The Trump administration is officially going forward with its plans to roll back a new rule implemented by President Obama that would extend mandatory overtime pay to 4.2 million workers around the country.
The U.S. Department of Labor asked for public comments on Tuesday, which is the first step in revoking or revising the rule.
If implemented, the rule will double the maximum salary a worker can earn and still be eligible to receive overtime pay from employers.
Rather than let it go straight into effect, the Trump administration is first asking for feedback on why it should be raised from the current threshold of $23,660 set in 2004, and if it should even be adjusted for inflation.
Workers rights groups say the rule is necessary because employers are giving employees low-salaries with high work hour demands (sometimes 60 hours a week) in an attempt to run around overtime laws meant to protect workers.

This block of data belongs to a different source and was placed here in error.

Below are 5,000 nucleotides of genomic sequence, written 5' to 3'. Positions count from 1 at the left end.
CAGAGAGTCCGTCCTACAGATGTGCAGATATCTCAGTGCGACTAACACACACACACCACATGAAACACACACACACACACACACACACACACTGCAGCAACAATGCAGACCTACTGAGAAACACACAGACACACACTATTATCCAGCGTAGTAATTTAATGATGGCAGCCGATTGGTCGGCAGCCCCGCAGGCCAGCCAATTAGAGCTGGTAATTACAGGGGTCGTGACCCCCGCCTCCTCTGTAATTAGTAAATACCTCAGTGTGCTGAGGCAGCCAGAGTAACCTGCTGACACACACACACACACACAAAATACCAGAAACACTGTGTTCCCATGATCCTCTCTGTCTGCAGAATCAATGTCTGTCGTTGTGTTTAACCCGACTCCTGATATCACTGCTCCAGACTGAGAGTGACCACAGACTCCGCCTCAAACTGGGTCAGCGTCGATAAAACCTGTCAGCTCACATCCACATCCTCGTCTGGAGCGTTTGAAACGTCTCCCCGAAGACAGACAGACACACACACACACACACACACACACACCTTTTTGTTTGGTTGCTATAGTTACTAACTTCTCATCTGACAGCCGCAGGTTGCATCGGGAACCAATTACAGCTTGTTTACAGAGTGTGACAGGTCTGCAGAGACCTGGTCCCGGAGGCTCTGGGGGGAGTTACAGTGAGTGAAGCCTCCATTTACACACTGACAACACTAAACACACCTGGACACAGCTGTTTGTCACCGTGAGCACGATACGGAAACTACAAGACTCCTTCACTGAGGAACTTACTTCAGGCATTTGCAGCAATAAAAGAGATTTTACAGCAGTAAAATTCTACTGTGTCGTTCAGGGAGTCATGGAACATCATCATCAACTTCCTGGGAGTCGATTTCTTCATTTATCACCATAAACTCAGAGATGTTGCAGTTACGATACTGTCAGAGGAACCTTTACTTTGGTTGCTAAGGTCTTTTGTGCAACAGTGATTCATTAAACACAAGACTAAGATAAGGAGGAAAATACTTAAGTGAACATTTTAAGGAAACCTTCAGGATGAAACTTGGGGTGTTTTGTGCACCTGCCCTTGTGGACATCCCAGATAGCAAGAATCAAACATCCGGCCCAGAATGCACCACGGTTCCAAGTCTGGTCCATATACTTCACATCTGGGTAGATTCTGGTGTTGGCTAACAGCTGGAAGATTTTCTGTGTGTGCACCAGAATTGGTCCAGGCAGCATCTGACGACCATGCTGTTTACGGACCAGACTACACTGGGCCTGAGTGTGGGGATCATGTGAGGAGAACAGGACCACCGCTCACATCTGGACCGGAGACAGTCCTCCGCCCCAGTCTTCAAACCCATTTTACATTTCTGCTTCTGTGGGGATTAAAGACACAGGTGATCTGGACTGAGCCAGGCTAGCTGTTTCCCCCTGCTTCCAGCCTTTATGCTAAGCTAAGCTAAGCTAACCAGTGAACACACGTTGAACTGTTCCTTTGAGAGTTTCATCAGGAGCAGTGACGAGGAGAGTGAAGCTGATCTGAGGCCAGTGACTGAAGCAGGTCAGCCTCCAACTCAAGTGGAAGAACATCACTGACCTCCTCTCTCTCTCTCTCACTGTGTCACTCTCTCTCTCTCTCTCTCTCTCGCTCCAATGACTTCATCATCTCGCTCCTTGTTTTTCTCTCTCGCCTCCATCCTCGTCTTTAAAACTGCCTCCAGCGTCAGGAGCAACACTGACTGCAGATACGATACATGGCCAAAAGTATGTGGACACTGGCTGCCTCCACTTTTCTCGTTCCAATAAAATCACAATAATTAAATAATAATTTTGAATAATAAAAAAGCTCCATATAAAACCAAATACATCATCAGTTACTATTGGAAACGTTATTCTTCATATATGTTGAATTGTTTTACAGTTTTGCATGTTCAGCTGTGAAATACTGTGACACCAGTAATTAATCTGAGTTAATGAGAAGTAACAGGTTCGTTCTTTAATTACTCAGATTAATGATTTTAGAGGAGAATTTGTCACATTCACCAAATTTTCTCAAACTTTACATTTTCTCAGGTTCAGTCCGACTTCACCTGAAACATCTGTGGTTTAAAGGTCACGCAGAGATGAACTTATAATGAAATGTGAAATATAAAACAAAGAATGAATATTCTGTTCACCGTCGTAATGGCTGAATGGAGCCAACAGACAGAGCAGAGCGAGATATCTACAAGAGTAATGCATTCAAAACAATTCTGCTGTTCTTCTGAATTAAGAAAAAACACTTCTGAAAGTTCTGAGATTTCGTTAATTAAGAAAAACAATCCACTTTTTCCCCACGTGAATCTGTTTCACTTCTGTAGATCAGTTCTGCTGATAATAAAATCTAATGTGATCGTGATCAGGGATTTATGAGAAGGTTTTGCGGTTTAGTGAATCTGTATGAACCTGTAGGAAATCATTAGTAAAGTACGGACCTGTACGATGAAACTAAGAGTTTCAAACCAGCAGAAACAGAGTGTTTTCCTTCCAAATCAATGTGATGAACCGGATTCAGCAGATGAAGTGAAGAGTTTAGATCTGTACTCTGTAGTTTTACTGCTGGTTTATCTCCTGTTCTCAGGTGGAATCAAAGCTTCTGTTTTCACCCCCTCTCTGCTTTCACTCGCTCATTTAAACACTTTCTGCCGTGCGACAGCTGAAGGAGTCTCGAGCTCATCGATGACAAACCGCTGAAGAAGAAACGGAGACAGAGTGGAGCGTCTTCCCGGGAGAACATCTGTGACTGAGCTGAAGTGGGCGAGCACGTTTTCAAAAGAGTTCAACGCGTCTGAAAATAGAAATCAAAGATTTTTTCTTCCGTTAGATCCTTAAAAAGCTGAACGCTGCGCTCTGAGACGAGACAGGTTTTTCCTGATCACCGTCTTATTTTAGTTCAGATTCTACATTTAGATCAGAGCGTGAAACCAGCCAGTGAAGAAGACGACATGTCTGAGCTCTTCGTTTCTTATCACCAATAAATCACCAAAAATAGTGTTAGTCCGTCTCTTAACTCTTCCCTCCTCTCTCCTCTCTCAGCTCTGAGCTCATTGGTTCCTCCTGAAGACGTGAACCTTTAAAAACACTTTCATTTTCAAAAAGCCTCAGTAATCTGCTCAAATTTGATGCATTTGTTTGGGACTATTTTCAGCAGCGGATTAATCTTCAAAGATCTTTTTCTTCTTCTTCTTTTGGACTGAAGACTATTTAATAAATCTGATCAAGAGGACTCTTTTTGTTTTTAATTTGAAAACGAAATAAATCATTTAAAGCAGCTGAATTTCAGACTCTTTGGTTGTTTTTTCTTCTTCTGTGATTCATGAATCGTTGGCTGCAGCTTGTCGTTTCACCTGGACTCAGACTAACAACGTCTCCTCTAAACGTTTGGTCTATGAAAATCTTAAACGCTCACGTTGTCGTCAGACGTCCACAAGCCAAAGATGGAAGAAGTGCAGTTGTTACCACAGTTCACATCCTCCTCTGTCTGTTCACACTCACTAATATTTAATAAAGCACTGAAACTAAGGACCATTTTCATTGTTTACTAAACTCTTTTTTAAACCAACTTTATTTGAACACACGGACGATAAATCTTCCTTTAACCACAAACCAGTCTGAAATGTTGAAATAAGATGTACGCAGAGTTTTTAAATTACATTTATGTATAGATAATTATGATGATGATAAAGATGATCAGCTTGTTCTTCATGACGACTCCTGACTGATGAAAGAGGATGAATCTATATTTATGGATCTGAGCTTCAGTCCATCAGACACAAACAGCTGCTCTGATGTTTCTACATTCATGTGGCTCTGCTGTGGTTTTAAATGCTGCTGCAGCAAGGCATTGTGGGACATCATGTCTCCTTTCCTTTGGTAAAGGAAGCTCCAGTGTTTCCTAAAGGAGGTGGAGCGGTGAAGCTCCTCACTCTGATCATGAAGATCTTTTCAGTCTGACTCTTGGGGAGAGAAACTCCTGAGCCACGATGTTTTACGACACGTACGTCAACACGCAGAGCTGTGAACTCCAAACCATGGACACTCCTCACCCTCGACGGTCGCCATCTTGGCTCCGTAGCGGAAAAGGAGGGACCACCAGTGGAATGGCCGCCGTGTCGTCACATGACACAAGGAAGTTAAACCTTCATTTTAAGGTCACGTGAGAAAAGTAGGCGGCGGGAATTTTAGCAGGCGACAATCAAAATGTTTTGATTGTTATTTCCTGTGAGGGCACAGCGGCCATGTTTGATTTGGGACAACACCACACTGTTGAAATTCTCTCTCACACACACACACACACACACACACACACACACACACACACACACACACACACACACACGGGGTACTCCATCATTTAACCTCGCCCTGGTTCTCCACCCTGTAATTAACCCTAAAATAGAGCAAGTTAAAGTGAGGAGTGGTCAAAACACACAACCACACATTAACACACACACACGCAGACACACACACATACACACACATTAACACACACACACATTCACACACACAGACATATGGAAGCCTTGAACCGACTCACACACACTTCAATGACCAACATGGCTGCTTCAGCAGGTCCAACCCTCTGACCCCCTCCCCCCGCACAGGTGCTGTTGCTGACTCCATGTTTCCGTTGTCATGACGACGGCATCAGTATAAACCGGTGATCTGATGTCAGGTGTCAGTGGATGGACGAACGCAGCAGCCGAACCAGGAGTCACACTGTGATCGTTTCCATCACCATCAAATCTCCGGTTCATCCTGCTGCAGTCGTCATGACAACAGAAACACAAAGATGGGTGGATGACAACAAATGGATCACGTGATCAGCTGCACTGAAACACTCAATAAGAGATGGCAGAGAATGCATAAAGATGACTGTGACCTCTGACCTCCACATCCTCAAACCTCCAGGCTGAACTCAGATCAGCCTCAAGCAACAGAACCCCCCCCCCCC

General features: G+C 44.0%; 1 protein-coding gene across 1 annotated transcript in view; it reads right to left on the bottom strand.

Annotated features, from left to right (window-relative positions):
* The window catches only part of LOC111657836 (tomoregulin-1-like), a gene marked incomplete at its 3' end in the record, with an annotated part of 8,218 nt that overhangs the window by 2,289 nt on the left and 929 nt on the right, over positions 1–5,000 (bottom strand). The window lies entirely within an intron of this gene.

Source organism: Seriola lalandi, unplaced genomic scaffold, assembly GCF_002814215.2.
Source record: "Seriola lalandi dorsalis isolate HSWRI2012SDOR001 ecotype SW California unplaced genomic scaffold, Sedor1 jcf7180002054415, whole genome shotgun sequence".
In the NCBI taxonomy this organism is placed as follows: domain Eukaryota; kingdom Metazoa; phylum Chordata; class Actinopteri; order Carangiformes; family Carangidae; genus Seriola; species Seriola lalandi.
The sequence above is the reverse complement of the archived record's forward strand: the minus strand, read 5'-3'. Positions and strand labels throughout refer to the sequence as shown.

When announcing this proposal last summer, Obama said:
“This is an issue of basic fairness. If you work longer and harder, you deserve to be paid for it.”
Trump’s labor department has already hinted that they are considering eliminating the salary threshold entirely, which would mean that workers could be paid lower salaries for the same amount of work.
“Working people should not have to wait another day for the government to be on their side,” Christine Owens, executive director of the union-backed National Employment Law Project, said in a statement on Tuesday.
One of the main reasons the Trump administration is stalling is due to an appeal currently taking place in federal court. They are waiting to see what ruling is announced.